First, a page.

2. Viral hepatitis
  3. Toxic hepatitis
  4. Cholestatic hepatitis
  5. Chronic active hepatitis, NASH, etc

AST: ALT >2.5

The AST levels increase more significantly compared to ALT in the following pathologies.

  1. CLD, cirrhosis
  2. Wilsons disease, cirrhosis
  3. Bile duct obstruction, Tumours
  4. Alcoholic liver disease


Depletion of vitamin B6 in chronic alcoholics. ALT and AST both use B6 as a coenzyme, but the synthesis of ALT is more strongly inhibited by pyridoxine deficiency than is the synthesis of AST. Alcohol also causes mitochondrial injury, which releases the mitochondrial isoenzyme of AST.


Source Liver, bone, placenta and intestine
Reason for riseResult of increased synthesis of the enzymes by cells lining the bile canaliculi, in response to cholestasis that may be intra or extra-hepatic.
Primary valueTo identify cholestatic disorders, can rise even before the rise in bilirubin.

Increased ALP

The normal value of alkaline phosphatase is between 30 and 120 IU/L, this may vary a bit from lab to lab.

  1. Liver
    • Sensitive for biliary obstruction,
    • Intrahepatic/Extrahepatic cholestasis. (Highest levels)
    • EHBA (Marked rise)
    • Viral hepatitis
  2. Renal
    • Renal failure
  3. Infiltration
    • Hepatic metastasis,
    • amyloidosis,
    • granulomatous diseases
  4. Cardiovascular
    • Heart failure (Milder)
  5. Infections
    • Inf mononucleosis,
    • Fungal infection (Marked rise)
  6. Bone
    • Usually non-pathological in growing children
    • Osteomalacia, Bone metastasis, Paget's disease (very very high)
    • Deficiency-induced rise in rickets, Rapid bone growth
    • Hyperparathyroidism
  7. Physiological
    • Released in excess from the placenta in late pregnancy.
    • Blood type O and B: Released from the small intestine after a fatty meal.

    Isolated rise in ALP

    The significance of ALP elevation with otherwise normal transaminase and bilirubin values remains unclear, however, isolated elevation of ALP can be seen in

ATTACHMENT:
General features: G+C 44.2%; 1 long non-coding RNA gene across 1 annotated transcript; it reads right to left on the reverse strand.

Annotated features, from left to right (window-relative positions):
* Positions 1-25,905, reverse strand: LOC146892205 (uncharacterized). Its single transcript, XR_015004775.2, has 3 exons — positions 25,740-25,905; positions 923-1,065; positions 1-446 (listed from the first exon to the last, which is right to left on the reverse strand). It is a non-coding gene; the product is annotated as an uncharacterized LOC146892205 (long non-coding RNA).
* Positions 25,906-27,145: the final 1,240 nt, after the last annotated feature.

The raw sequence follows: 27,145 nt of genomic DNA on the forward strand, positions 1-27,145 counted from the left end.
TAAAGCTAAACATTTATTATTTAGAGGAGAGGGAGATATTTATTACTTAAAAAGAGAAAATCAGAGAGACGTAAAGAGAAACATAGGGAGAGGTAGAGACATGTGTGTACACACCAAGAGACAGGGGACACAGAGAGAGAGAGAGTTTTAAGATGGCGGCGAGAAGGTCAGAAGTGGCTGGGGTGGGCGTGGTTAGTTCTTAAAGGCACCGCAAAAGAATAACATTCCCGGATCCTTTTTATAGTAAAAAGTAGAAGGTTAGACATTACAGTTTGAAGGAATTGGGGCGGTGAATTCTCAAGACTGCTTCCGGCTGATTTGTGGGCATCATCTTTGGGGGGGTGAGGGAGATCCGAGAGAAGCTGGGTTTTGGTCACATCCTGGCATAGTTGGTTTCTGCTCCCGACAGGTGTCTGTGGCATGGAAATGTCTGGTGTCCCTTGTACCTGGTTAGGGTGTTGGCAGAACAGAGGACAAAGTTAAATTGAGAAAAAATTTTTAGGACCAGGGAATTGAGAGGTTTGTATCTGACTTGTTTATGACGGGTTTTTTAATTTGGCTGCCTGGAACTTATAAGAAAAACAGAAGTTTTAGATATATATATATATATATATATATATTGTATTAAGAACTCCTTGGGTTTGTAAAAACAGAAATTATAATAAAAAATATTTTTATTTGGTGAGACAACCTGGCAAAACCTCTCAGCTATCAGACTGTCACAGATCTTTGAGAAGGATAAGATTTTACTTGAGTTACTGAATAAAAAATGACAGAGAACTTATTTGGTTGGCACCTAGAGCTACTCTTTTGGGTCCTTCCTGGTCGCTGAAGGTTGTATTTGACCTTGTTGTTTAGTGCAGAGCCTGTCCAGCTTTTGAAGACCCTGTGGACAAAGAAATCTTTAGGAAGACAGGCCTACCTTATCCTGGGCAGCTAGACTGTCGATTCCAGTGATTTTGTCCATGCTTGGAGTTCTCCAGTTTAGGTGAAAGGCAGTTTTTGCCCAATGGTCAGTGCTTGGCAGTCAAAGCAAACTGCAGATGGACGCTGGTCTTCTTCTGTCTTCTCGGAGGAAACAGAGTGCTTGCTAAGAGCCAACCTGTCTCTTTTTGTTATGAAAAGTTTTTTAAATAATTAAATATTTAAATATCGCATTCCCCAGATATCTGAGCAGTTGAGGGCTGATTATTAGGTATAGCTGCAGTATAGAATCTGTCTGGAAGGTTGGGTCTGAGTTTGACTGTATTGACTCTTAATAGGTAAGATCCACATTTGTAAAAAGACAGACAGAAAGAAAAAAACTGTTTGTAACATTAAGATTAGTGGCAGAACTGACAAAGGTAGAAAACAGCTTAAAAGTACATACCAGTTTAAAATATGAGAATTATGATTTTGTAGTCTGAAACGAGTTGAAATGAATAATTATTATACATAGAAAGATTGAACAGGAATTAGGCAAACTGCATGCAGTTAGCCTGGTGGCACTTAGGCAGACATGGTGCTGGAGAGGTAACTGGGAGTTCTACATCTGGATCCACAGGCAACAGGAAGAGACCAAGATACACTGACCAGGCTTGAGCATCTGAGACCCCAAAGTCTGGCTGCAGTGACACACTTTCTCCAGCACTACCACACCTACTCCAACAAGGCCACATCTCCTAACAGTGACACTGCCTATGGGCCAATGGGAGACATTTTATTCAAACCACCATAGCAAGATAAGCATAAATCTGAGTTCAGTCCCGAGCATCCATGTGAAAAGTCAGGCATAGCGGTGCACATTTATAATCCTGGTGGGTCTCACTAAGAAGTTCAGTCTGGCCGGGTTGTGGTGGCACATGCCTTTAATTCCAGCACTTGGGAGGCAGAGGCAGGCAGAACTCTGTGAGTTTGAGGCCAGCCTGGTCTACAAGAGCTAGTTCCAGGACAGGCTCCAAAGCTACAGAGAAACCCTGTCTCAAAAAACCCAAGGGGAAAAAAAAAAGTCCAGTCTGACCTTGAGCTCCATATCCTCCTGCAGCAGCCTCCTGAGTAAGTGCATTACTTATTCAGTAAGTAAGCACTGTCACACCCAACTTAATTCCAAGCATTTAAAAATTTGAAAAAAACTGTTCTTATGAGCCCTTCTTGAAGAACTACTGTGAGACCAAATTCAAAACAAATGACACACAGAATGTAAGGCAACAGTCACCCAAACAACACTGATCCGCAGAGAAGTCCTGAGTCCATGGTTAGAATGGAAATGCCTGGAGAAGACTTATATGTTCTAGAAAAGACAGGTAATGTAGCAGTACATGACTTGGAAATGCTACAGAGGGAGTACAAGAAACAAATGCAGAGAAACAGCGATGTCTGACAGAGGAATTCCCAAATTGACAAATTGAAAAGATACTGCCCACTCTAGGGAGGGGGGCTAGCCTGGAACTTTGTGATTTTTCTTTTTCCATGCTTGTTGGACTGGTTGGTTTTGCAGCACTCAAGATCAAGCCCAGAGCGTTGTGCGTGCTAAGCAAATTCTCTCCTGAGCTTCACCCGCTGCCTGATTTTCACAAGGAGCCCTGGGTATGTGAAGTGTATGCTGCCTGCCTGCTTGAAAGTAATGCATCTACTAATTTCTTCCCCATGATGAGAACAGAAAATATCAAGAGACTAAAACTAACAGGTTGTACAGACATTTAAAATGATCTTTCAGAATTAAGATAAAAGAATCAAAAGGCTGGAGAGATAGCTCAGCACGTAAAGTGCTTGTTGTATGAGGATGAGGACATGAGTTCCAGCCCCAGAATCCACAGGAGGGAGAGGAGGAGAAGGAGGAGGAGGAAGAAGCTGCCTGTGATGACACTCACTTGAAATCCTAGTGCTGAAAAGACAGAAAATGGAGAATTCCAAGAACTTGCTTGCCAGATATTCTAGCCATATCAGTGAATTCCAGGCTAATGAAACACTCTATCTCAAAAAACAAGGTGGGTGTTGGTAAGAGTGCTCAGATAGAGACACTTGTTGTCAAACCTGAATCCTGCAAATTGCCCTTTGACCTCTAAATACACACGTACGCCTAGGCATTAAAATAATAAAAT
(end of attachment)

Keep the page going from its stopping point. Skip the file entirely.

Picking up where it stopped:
1. Use of drugs such as Cimetidine, furosemide, phenobarb (Enzyme induction)
    2. CCF but Often associated with AST and ALT rise.
    3. Diabetes
    4. Hyperthyroidism

    Low ALP

    Lower levels of alkaline phosphatase can give clues toward following pathologies.

    1. Malnutrition
    2. Zn deficiency
    3. Vit c Deficiency
    4. Hypothyroidism
    5. Pernicious anemia
    6. Congenital Hypophosphatasia

    How to confirm the Liver Origin of alkaline phosphatase?

    There are two ways to differentiate whether or not the origin of rise in ALP if from liver or non-liver origin.

    Isoenzyme assays

    There are 60 types of Isoenzymes of ALP, that can be separated by electrophoresis to identify the liver and other organ-specific isoenzymes. This is expensive and mostly for research purposes. (Expensive)

    Raised GGT and 5′-nucleotidase

    GGT and 5′-nucleotidase are often raised in primary liver pathologies. An elevated serum alkaline phosphatase with a normal GGT or 5'-nucleotidase should always warrant prompt evaluation for bone diseases.

    Normal agewise Variation in ALP

    ALP levels vary with age. ALP levels are generally higher in children and adolescents because of physiological osteoblastic activity.

    Levels may be up to 3 times higher than in healthy adults, coinciding with periods of maximum bone growth velocity

    AST, ALT > ALP Typical
    ALP > AST, ALTTypical
    Elevation ALP but
    normal AST, ALT levels 

    Low ALP/ bilirubin ratio: Role in prognosis

    A low ALP/ bilirubin ratio can be seen in fulminant Wilson disease.
    Regardless of the cause of acute hepatic failure, a low ALP/bilirubin ratio is associated with a poor prognosis.


    SourceLiver (Biliary tract), Renal tubules, Brain, pancreas, intestinal cells and prostrate glands
    Normal levels10 - 30 IU/L
    UseTo detect hepatobiliary damage

    Note: Normal agewise Variation in GGT